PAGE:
“There are plenty of numbers in engineering,” Ralph interjected testily, but Sandra dismissed his statement as mere quibbling with the flick of four fingers of one hand.

“Look at him,” she went on, “forty-five and already looks older than my daddy.”  Ralph’s teeth clenched at daddy, a word that should be forbidden to a woman over forty.  Only the truth of her words prevented him from mounting any defense against her.  With his soft paunch in the middle and the tonsure he’d developed on the top, he did look older than her father, whose silver hair was dignified and shoulders still set square at seventy.

“Hey, Mom, c’mon,” Chris said in his mollifying tone, “leave off him, OK?  Pop’s fine.  Just needs a little exercise, eh old man?”  His son’s comradely elbow didn’t nettle him the way Sandra could, and his words settled the married pair into the dormant state common to his visits.  The talk returned to Chris’ schooling and the position Sandra’s father was going to give him at the firm when he graduated next year.  The pleasantries continued through the meal, until Ralph began to worry about which road he should take on the way back to the office.


Ralph glanced worriedly at the clock on his dashboard as he pulled into the shrouding darkness of the parking garage below his building.  He had just three minutes to park the car and return to his office, or else he’d have taken too long for lunch.  The knowledge that it was unlikely to matter to anyone in the building was immaterial: it mattered to him.

His shoulders hunched unconsciously as he drove under the massive ceiling of concrete and steel as the ramp drew him further down among the rows of parked cars.  Once, when he’d just finished his first three years at the insurance company and was thus allowed to park in the garage beneath the building, he’d thought about the tons of steel and glass and concrete and people above him in his little car, gravity pulling all of that weight down and down above the hollowed-out hole in the earth where he and his car sat.  The vision of it all collapsing inwards had given him the shakes for a moment until he firmly put it out of his mind by doing a quick balancing entry for a hypothetical amount of deferred rent on a long-term lease.  That had calmed him, but on some level he was always aware of that feeling as he drove into the lot.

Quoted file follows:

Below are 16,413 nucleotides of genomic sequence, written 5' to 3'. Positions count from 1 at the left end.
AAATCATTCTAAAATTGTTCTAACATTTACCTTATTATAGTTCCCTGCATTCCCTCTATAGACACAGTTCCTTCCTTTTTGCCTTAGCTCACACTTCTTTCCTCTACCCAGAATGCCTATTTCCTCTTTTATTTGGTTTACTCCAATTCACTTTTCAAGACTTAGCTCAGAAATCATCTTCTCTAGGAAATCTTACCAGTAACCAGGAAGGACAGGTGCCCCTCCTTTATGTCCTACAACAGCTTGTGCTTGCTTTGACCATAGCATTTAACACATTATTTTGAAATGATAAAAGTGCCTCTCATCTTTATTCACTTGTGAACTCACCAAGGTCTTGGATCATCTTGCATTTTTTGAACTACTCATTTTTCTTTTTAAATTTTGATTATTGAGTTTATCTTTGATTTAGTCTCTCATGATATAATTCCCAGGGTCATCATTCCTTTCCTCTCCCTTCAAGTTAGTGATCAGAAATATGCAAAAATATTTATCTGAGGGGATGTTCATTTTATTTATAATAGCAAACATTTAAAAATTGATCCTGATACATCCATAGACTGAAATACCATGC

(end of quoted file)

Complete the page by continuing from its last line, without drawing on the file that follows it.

He slid slowly down among the ranks, past all the prime spots near the first level’s stairs as normal, until he sighted his normal spot, the same one he parked in every day.  It wasn’t one of the better ones, as he no wish to compete for it daily, yet was still on the first level.  When he arrived every morning at or near 7:20, there were never any cars near his space, and he would back in calmly and surely and walk with satisfaction to the nearly empty floor where his office sat waiting to enfold him and hold him until the evening.

He felt a sudden rise of joy in his heart when his spot appeared to be still empty, awaiting his return from an unaccustomed midday trip.  The sudden rise made the falling feeling even worse as he realized the SUV parked next to his space was hiding the car crouched there, in his space.  Ralph frowned and drove on, further and further into the depths of the garage.

This is why I don’t go to lunch, he thought petulantly.  All the people that did drive willy-nilly during the day would pull into whatever space was open, and leaving during the day meant that he always ended up driven down into the bowels of dripping beams and girders searching for some spot among the latecomers and castoffs.  It just upset his routine, and the routine was very important to Ralph Ebbets.


Ralph awoke the next morning, thin vestiges of yesterday’s dark clouds that had hung over him all day still remaining.  He turned the alarm off testily, feeling tired from a sleep that wasn’t like his usual rest.  As he slid on his slippers, he thought reassuringly of the Tuesday morning that awaited him, arrayed neatly like a checklist just waiting to be ticked off.